This is one of the more moving videos I’ve seen. It’s about a player who hits a homerun, an injury, and the big-heartedness of a very special couple of opposing team players. This is beginner’s heart in action.
And here’s wishing that it goes viral, that our political system watches it, and that the world changes… We can hope ~
I’ve written about this quote (his book‘s title) from Biship Tutu before. But in the mania ‘remembering’ the horrible nightmare that is the aftermath of the 9/11 tragedy, it’s good to hear.
Unlike some, I see nothing good that has come from 9/11. War, with its thousands and thousands of deaths? The acceptance of increased public racial profiling? TSA procedures that apparently aren’t even effective? A widened schism between cultures and religions? The so-called patriot laws…? This is the legacy we’ve built following the amazing outpouring of international grief and support after 9/11?
My deepest grief is that my Muslim friends (& extended family) now walk through their lives with many of the same fears and day-to-day humiliations of other ‘non-white’ friends. A pervasive ‘you’re different, and that’s not good’ attitude that daily slams many of the people I love.
What Bishop Tutu says is compelling: what kind of God wouldn’t recognise the divinity in Ghandi? In the Dalai Lama? In what world is the good done by a Muslim unequal to the good done by a Christian? And yet — I have family members who believe I’m destined to spend eternity in hell, simply because of my rejection that belief in Jesus’s divinity is the only way to grace.
So this decade past the tragedy of 9/11 and its aftermath, I offer a humble spin on Bishop Tutu’s powerful words: God is more than Christian. As a friend of mine told me once, ‘all religions are just different ladders to the same God.’ That makes such good sense to me… Far more than an after-life where you only get in if you know the secret handshake…
I have a presentation tomorrow. To a possibly large audience. Actually, we have no idea how many will be there. And here’s yet another confession: I haven’t really begun to write…
What is it with procrastination? I’m thinking it’s what Buddhists call delusion. I refuse to believe something unpleasant. I will choose to believe something pleasant. Like I didn’t say I would do this presentation to complete strangers on a topic they probably could care less about…
Once I was coerced into doing much the same thing — presenting on a topic I know a lot about, but that isn’t super popular. Journaling, to be honest :). And sure ’nuff — only 1 person showed up. We had a nice visit about journaling, and why I think it’s important for all writers, and most folks in general. I don’t anticipate a similarly happy ending to tomorrow’s event.
So here’s how my evening looks: find books I seem to have taken to the office. Re-read them. Whittle a four-day workshop into a 90 minutes, max, presentation. Go to bed. The last dependent on the first three, obviously…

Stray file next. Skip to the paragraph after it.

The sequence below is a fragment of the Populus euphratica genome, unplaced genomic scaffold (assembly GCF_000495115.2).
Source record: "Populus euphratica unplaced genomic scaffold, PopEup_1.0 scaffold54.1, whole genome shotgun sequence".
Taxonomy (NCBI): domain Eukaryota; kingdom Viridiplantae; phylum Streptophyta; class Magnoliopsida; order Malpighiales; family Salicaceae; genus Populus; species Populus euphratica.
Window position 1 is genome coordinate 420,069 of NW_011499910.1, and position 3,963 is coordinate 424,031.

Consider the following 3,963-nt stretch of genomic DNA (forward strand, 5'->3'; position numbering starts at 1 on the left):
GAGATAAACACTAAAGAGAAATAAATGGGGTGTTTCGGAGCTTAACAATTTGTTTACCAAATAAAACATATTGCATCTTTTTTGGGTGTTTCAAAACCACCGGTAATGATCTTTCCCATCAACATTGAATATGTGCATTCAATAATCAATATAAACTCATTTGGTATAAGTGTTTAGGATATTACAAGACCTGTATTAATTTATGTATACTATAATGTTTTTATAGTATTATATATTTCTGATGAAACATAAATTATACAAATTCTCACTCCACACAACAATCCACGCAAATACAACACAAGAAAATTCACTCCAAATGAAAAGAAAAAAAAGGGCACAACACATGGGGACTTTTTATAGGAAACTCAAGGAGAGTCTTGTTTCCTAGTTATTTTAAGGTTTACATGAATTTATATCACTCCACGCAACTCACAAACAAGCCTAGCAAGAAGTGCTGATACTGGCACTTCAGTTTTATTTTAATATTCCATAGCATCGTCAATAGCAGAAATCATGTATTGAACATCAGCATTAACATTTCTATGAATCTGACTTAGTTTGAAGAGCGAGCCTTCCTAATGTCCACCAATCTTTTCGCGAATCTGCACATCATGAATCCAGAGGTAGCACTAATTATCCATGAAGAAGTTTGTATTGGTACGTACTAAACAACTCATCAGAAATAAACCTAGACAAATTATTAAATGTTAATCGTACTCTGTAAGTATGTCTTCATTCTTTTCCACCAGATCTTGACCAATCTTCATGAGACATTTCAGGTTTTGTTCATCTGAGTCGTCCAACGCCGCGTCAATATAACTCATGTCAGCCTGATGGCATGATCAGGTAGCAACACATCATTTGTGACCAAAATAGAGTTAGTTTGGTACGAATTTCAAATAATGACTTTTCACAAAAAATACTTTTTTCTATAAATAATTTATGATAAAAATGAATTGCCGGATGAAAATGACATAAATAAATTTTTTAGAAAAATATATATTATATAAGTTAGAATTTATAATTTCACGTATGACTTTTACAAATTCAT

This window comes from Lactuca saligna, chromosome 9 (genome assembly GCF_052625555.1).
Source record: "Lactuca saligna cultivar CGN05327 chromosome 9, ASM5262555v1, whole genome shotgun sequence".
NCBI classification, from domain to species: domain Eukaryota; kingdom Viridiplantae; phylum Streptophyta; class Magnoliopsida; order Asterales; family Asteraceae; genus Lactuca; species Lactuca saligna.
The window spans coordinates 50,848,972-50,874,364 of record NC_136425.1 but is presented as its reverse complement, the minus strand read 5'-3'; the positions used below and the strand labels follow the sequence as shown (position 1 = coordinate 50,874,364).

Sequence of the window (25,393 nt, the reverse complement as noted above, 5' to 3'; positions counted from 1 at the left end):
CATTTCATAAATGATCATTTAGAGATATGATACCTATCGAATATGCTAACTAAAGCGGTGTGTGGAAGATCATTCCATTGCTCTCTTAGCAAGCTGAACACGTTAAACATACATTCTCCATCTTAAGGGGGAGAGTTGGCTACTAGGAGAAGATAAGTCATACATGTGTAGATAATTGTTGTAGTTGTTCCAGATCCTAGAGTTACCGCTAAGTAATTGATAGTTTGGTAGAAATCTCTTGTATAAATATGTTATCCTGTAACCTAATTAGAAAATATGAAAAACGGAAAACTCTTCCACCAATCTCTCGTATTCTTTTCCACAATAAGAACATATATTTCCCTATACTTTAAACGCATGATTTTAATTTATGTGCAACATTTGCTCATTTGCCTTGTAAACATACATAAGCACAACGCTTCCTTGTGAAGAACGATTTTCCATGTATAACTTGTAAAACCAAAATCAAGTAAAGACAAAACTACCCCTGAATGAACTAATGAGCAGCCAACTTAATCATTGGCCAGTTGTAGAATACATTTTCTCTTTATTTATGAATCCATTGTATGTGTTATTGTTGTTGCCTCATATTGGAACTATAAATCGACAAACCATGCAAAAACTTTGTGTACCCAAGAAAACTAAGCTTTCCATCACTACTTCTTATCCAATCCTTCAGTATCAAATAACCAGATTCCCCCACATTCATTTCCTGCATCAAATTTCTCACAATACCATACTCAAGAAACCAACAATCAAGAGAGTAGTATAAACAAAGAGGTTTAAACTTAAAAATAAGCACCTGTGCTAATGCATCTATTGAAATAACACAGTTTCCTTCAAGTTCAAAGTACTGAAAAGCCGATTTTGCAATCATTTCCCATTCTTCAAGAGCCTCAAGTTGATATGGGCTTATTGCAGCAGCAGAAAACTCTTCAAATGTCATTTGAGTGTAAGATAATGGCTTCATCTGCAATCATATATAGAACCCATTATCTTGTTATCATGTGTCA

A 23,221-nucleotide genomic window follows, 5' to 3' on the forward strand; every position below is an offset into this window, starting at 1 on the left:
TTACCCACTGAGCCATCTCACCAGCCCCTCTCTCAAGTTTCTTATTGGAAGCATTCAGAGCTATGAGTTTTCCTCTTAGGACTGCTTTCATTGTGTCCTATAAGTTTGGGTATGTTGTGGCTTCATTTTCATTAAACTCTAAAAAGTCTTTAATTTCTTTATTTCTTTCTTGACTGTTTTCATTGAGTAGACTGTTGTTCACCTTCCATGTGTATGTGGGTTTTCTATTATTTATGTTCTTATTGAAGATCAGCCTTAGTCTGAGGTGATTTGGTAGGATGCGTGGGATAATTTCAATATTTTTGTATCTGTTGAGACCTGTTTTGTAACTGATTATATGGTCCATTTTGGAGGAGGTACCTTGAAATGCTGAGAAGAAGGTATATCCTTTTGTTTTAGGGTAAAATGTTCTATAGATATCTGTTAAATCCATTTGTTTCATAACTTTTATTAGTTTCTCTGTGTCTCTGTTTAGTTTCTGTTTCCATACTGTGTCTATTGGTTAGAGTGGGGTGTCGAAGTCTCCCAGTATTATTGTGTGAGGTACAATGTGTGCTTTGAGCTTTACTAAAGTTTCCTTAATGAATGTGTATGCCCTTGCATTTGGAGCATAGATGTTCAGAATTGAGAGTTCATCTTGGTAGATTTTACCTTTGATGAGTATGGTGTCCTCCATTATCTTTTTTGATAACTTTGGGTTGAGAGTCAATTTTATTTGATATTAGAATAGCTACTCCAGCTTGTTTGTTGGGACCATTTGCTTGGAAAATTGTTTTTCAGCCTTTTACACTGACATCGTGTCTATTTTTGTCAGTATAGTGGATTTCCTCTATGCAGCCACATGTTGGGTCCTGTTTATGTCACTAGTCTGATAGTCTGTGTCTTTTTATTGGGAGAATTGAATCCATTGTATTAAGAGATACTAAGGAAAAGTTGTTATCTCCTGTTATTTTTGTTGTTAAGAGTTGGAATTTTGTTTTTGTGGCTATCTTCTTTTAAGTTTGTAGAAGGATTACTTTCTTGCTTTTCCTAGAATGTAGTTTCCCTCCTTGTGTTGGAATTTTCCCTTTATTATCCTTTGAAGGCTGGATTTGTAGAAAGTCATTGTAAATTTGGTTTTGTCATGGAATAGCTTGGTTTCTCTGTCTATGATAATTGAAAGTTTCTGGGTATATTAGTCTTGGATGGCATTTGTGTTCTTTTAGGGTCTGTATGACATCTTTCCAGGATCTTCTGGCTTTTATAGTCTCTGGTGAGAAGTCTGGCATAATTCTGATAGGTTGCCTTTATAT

Note to self: remember the whole Buddhist ‘face your fear and breathe through it’ teaching? Breathing as you procrastinate isn’t quite the same thing…
I love Labour Day. I love the history of it, the idea that we honour our working class roots. That we at least still pay lip service to those of us who work (hard) for a living.
This is about Labour Day. Or Labor Day, as those of us w/out a British spelling background spell it :). It’s about what (and who) built this country: regular people. NOT incredibly wealthy people. NOT high rollers. But people fleeing persecution, people dreaming of bigger and better tomorrows. Workers and farmers and mothers and children and their back-breaking labour. Slaves, who received nothing in return for theirs. Immigrants, who were (and still are) willing to do anything for a chance at a better life.
When I think of American history, I don’t think first of the upper class — CEOs who make 7- and 8-figure annual salaries. I don’t think positively of most of them, in fact. I studied the Depression, the Robber Barons. I know what happened in the Deep South to those who built plantation empires for others on the scarred backs of their free labour.
I’m also the daughter of a man and woman, neither of whom graduated from high school. Although both later received GEDs, and attended college. My father even received an Associate’s degree when he was in his 60s. And I’m the granddaughter and great-niece of two women who raised their children while working as cleaning ladies at banks, where the upper middle class had offices.
Like my grandmother, I’ve cleaned houses. The advanced degrees I now have don’t erase my memories of what it’s like to be asked to eat in the garage, or wash a floor w/ a toothbrush. You do it because it pays the rent. And really? I never expected to have to do that kind of back-breaking work forever. Any more than I expected to be a carpenter’s helper forever, although I learned how to chalk a slab, how to lay a tie plate. Continue Reading This Post »